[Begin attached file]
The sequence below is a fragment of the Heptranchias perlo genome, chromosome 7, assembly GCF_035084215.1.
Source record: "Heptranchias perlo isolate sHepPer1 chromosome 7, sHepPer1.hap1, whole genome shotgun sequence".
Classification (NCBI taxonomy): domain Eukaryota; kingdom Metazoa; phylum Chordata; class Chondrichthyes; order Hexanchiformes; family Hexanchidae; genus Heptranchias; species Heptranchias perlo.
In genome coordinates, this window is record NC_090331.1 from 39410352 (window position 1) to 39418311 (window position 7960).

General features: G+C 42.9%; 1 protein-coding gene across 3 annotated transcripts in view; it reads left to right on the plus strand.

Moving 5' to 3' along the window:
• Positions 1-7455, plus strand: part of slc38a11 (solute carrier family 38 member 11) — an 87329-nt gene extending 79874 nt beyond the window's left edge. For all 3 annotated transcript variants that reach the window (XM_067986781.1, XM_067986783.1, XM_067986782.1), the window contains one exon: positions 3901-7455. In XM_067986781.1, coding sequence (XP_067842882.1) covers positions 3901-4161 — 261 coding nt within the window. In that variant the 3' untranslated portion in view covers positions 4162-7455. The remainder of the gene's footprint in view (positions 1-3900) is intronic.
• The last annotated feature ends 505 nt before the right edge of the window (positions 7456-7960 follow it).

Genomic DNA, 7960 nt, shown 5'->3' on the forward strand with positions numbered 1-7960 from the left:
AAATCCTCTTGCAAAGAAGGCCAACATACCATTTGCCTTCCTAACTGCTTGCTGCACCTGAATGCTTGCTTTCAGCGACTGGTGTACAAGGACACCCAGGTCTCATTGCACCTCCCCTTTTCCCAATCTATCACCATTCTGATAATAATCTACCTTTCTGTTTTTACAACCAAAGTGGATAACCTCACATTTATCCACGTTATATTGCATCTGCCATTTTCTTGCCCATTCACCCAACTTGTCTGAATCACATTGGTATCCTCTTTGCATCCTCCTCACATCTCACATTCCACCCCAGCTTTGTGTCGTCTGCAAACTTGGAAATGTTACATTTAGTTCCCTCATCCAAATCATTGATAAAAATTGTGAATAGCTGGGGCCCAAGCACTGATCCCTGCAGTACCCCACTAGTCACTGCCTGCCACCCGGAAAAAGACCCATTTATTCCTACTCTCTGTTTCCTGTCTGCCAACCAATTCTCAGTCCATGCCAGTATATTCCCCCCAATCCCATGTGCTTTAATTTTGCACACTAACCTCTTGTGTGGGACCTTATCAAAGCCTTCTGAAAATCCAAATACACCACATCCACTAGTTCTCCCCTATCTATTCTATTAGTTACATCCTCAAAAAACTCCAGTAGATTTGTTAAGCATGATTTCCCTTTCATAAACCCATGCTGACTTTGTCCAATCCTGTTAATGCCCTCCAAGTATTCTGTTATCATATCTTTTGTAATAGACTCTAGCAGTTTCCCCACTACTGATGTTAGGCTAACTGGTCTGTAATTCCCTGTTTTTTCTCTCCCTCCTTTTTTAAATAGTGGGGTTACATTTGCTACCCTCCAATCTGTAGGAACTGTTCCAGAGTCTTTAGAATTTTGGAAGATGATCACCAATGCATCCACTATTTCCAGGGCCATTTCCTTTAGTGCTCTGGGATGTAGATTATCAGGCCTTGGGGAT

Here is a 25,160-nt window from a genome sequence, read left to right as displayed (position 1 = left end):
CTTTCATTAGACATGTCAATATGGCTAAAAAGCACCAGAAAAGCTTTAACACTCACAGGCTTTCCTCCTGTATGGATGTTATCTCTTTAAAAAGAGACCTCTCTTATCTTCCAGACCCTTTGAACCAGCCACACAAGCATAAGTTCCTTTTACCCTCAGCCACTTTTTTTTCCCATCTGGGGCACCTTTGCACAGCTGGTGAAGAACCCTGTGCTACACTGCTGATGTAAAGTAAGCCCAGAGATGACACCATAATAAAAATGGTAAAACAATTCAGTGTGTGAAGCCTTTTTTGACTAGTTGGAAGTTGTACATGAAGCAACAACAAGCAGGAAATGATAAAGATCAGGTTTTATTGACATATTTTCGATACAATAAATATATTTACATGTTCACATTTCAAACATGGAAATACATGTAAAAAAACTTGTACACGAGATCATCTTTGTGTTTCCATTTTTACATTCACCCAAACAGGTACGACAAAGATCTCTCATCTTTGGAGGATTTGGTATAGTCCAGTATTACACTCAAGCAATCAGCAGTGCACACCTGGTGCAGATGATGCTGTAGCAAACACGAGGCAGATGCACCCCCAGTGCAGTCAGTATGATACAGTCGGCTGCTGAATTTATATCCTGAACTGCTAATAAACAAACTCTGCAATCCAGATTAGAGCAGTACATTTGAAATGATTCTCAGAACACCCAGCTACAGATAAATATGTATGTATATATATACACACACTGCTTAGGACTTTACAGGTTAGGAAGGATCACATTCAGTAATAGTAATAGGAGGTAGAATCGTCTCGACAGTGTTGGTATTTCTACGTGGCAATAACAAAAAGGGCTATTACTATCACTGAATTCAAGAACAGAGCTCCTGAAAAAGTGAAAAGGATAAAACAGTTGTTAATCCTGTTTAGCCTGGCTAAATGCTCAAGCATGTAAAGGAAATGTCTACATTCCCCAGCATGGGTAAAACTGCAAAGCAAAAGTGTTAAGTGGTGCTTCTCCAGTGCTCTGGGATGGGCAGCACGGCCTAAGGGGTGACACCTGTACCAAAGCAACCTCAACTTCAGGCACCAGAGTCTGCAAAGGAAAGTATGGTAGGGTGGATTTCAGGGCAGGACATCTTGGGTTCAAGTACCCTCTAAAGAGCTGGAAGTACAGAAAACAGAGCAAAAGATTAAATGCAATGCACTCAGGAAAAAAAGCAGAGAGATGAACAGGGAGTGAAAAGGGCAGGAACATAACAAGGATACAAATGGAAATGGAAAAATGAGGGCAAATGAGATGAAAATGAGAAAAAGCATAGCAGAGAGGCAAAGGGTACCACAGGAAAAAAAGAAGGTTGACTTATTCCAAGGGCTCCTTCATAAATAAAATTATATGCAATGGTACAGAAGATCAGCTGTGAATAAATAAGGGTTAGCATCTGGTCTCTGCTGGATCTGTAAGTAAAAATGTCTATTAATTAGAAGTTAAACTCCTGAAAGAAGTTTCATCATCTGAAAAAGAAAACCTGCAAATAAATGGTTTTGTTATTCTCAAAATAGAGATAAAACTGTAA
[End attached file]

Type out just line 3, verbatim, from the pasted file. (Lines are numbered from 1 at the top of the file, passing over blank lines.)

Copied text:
Classification (NCBI taxonomy): domain Eukaryota; kingdom Metazoa; phylum Chordata; class Chondrichthyes; order Hexanchiformes; family Hexanchidae; genus Heptranchias; species Heptranchias perlo.